And I had great fun writing about Harley Quinn. There are people who feel very strongly about Harley Quinn; they don’t want to read anything that has her with the Joker because it’s an abusive relationship. You see how that turns out in the book. No spoilers. But lots of people are so sure that they’d never get into an abusive relationship. They don’t realise that it can sneak up on you. And I’ve seen a few women who, suddenly, their lives go straight to hell. And there’s no way out. And these aren’t stupid people. And I’ve seen men get into bad situations. I’ve seen people get into bad situations with friends. And then there’s family, the gift that keeps on giving! I liked Harley because she was a very strong woman who didn’t always make the right decision, but when it came time to do something about it, she did something about it. And she did what she could. And I think that people who maybe object to her relationship with the Joker might give the book a chance, ’cause they’ll be pleasantly surprised.
And working with Paul Dini was like a dream collaboration. He wrote the detailed outline and I put the flesh on the bones. And we communicated through our editor at Titan. Which was the best way to do it; we’d never met personally. And so everyone was in the loop, everyone knew where everyone was. And there were a few things that I got wrong, and Paul fixed them in the book. But it was a really nice experience. I would work with him again in a heartbeat. And he has been very generous in praising my work. And when I sent in my dedication, and he sent in his dedication, and his dedication reads, ‘To Arleen Sorkin, who gave Harley her voice, heart and soul in the Animated Series, and Pat Cadigan, who did the same in this book.’ And I thought that was incredibly generous. And he’s been super, it hasn’t done me any harm at all. And like I said, working with him was great and I’d do it again.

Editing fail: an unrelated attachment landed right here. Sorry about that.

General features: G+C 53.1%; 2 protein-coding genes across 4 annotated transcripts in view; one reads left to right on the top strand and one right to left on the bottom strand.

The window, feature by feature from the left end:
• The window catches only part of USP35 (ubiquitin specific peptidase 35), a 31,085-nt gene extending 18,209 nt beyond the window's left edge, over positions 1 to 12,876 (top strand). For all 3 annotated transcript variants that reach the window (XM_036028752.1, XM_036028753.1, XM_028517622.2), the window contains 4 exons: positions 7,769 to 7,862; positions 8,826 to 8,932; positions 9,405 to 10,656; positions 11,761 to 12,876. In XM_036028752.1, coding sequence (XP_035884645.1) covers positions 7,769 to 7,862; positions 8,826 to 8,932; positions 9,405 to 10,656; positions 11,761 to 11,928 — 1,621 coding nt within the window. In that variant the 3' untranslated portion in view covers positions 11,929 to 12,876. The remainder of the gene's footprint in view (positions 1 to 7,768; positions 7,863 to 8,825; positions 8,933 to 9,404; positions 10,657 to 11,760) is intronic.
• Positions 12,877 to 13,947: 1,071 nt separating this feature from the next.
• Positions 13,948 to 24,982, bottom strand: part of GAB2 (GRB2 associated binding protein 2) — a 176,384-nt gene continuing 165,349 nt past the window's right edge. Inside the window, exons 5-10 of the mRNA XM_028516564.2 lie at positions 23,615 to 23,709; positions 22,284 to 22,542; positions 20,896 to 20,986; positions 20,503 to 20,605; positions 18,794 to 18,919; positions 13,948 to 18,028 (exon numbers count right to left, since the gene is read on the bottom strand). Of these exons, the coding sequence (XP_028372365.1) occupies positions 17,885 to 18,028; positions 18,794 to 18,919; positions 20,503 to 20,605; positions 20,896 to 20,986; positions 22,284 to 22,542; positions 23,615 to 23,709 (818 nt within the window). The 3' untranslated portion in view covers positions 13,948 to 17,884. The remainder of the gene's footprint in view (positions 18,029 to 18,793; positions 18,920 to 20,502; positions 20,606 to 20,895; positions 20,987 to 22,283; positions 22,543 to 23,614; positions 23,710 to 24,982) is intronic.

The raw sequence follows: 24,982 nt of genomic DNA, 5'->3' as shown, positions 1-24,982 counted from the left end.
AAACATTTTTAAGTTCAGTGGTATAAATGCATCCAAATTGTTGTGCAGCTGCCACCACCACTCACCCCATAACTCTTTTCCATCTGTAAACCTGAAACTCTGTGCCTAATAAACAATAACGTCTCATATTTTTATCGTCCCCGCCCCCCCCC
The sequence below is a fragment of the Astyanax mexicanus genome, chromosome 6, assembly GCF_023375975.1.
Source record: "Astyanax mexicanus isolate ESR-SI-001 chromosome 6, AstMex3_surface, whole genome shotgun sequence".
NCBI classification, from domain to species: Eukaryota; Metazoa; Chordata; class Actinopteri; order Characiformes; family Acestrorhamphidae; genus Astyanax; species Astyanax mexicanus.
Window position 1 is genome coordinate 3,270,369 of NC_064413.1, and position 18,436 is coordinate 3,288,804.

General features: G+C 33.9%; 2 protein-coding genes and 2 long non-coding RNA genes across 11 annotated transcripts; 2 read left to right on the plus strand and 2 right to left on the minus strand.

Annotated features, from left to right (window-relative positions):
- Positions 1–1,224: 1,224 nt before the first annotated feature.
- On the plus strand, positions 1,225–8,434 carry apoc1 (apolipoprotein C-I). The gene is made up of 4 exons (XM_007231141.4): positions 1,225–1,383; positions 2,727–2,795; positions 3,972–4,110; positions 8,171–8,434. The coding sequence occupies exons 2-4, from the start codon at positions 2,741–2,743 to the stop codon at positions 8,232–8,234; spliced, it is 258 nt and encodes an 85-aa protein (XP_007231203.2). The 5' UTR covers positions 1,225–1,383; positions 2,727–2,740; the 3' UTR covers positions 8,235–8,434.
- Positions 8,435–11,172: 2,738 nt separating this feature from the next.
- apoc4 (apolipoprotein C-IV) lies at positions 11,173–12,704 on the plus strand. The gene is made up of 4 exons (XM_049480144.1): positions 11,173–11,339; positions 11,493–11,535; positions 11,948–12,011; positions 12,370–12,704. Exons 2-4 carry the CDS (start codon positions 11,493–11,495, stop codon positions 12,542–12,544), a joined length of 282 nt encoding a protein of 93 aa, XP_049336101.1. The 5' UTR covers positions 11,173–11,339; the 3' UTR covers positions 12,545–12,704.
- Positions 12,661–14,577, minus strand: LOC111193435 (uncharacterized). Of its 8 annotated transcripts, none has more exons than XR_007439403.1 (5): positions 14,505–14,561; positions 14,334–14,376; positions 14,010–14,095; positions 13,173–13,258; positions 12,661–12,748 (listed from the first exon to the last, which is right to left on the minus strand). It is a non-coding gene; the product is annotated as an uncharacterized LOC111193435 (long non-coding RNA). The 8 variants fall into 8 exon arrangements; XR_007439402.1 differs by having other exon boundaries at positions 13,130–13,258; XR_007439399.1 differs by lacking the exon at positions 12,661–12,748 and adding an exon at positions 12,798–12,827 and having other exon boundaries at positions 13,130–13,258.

What’s next for Pat Cadigan?
Well, see, there’s the super secret project that I can’t talk about! And in between, I’m fulfilling short fiction requests and still working on the Sushi book. It seems to get more complicated every time. Every morning I get up and look at it, and it gets more complicated. And I started to wonder, ‘How do people ever write space opera? How do people do this?’ But once again, it’s in the solar system, there’s no cheating. Well, there’s no cheating by the people. There is a little bit of cheating – and basically just for the sake of being able to add our perspective – to look at it through our present-day eyes without me talking about it, without the author doing it. I’ve come across some things, some decisions I’ve had to make about the future and the society, and not all of it is the sort of thing that I’d care for, but you have to make some decisions when you live in outer space. And one is that everyone in the society is always under surveillance, and they expect it. Because these are people who join the people who originally made the habitats, and the people who constructed the habitats expected to be kept track of every moment, and if they weren’t, they were in danger. People can’t just get up and walk away. If you’re in a room, you have to have the right to be there; you can’t just enter a room, because you’re breathing someone else’s air. So there are things about calculating the life support and things like that, and it’s gotten terribly terribly complicated, very complex. I’ve been working on it for years, and part of the thing was, for over ten years I was taking care of my elderly mother. That’s where people from my generation got squeezed from both sides, with kids and parents, and as soon as our kids went to school our parents needed care. And I will take a cholic-y baby over a cranky 90-year-old any day. Because you can put the cholic-y baby on a running dryer in the basement, and it will shut up. The cranky 90-year-old won’t. I should talk – one day, with any luck, I’ll be a cranky 90-year-old!
Thank you for talking with us Pat Cadigan!